Fraser MacBeath

Mar gum biodh an teine air do chraiceann (As if the fire were on your skin)

Stools sit in the foreground of a video projection in a small viewing room

Fraser MacBeath is an audio-visual artist from the Isle of Lewis. Using the mediums of sound, film, and installation, Fraser creates work that combines elements of sound art and ambient music with abstract film and physical environments.

His work focuses on themes of memory, culture, sociological issues, and the relationship between tradition and modernity. MacBeath’s work often centres around his home in the Outer Hebrides and attempts to contemporise the often archaic view of rural Scotland.

This work is a reflection on what it means to live a rural existence - a life characterised by a deep bond with nature; an endless balancing act between appreciating its beauty and bounty, and sheltering from its ambivalent brutality. For most of human history this relationship was mediated by the campfire, the centre of this piece, as it was the traditional centre of rural life. Warm by the fire, we were given the respite to reflect on our relationship with nature and each other, and from this all manner of prose, poetry, song, and comfort emerged. In Scotland, where so much of our cultural output and history speaks to an embodiment of nature, one could argue that it was by the fire that we found our identity.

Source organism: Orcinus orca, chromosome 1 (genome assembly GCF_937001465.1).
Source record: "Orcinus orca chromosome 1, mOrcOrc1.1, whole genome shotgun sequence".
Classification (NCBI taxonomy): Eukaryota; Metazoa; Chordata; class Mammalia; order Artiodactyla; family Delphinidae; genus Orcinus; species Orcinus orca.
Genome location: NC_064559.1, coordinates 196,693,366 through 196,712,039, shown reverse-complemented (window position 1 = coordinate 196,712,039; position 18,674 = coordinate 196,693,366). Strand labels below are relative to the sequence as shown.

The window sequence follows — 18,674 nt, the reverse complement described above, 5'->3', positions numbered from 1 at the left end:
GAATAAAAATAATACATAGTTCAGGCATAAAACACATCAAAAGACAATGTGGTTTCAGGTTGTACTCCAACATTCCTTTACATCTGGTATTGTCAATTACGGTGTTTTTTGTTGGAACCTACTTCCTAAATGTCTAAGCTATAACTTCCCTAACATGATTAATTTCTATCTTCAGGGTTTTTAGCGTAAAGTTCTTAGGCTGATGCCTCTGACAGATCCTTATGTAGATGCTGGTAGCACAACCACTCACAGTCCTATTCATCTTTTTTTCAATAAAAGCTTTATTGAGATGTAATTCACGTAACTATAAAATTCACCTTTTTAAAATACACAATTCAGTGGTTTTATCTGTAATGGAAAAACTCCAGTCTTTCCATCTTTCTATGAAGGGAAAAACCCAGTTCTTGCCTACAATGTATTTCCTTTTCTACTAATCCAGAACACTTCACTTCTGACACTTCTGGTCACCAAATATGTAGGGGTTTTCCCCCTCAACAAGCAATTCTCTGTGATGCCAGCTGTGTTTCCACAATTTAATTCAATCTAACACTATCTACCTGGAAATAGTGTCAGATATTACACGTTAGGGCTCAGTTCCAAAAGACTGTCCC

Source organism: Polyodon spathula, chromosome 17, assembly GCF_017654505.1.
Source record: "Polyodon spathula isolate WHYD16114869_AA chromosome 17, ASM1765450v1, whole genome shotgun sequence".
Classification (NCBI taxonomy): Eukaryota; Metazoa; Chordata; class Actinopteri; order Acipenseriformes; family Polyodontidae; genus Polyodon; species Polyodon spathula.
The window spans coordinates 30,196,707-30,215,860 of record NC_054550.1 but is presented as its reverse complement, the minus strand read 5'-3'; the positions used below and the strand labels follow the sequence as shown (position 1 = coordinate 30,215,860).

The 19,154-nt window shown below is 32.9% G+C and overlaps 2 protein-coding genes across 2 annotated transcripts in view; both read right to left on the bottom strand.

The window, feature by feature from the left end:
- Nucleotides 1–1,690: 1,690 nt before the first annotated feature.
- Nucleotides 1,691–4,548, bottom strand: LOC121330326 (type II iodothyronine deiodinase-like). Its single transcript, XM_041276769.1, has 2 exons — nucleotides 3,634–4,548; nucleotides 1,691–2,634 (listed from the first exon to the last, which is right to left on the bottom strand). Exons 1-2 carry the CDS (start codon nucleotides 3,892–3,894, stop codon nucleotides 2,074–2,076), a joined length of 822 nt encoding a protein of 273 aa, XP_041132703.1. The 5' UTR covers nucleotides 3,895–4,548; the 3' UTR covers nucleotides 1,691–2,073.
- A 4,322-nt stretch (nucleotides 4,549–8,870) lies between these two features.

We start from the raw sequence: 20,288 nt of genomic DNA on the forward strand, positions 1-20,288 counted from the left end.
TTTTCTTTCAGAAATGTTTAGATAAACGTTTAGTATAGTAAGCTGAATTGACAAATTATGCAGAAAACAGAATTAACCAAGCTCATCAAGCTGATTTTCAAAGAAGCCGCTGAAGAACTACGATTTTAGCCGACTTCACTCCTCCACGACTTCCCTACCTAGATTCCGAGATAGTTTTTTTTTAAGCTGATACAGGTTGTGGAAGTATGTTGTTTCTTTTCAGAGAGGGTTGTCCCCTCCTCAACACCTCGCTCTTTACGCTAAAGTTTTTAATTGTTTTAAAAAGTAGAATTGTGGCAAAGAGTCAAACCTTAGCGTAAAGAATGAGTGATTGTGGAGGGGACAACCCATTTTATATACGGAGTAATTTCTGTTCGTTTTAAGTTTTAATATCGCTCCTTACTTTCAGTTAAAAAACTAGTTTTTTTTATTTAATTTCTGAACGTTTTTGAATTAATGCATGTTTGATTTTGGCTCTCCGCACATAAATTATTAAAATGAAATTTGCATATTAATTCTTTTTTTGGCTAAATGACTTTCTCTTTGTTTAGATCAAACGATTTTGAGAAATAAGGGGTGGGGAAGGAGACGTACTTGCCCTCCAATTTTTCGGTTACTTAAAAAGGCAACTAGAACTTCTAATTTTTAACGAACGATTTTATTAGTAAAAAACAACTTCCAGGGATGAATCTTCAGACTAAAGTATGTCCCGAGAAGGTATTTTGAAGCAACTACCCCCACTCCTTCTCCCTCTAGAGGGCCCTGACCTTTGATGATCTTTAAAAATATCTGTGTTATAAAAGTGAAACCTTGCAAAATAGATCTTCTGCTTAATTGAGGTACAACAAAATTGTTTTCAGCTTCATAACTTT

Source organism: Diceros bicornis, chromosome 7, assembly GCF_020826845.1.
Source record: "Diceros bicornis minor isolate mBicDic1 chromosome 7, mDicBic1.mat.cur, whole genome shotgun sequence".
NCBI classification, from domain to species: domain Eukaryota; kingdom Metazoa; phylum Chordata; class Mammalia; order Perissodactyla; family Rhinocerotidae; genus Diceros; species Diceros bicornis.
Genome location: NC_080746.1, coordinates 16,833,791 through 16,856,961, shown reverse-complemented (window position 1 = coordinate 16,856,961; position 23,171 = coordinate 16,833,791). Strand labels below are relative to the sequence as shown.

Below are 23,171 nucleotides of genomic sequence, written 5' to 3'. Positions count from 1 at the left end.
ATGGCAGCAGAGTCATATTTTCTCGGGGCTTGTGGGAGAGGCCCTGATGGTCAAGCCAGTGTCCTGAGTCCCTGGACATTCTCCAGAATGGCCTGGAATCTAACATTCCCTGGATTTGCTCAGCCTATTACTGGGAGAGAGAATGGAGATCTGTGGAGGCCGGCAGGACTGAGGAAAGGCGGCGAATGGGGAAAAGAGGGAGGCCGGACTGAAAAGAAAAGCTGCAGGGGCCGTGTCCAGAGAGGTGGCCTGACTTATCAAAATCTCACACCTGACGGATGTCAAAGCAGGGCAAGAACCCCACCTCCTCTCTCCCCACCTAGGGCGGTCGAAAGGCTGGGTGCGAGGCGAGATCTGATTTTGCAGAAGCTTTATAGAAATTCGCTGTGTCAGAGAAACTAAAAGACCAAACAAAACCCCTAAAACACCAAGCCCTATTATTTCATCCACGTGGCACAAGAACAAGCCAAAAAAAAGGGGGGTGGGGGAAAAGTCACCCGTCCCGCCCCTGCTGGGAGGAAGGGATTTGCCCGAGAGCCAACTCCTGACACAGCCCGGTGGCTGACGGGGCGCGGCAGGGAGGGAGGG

When populations are sparse and nature unforgiving, these bonds of community become vital for survival. But the fire also gave rise to something greater than survival - we started to dream. This piece invites the spectator to sit by the campfire and experience these dreams again. To feel that same reverence for nature embodied by our oral tradition, that our rural ancestors would have felt time and again, here in the warm glow of life itself.

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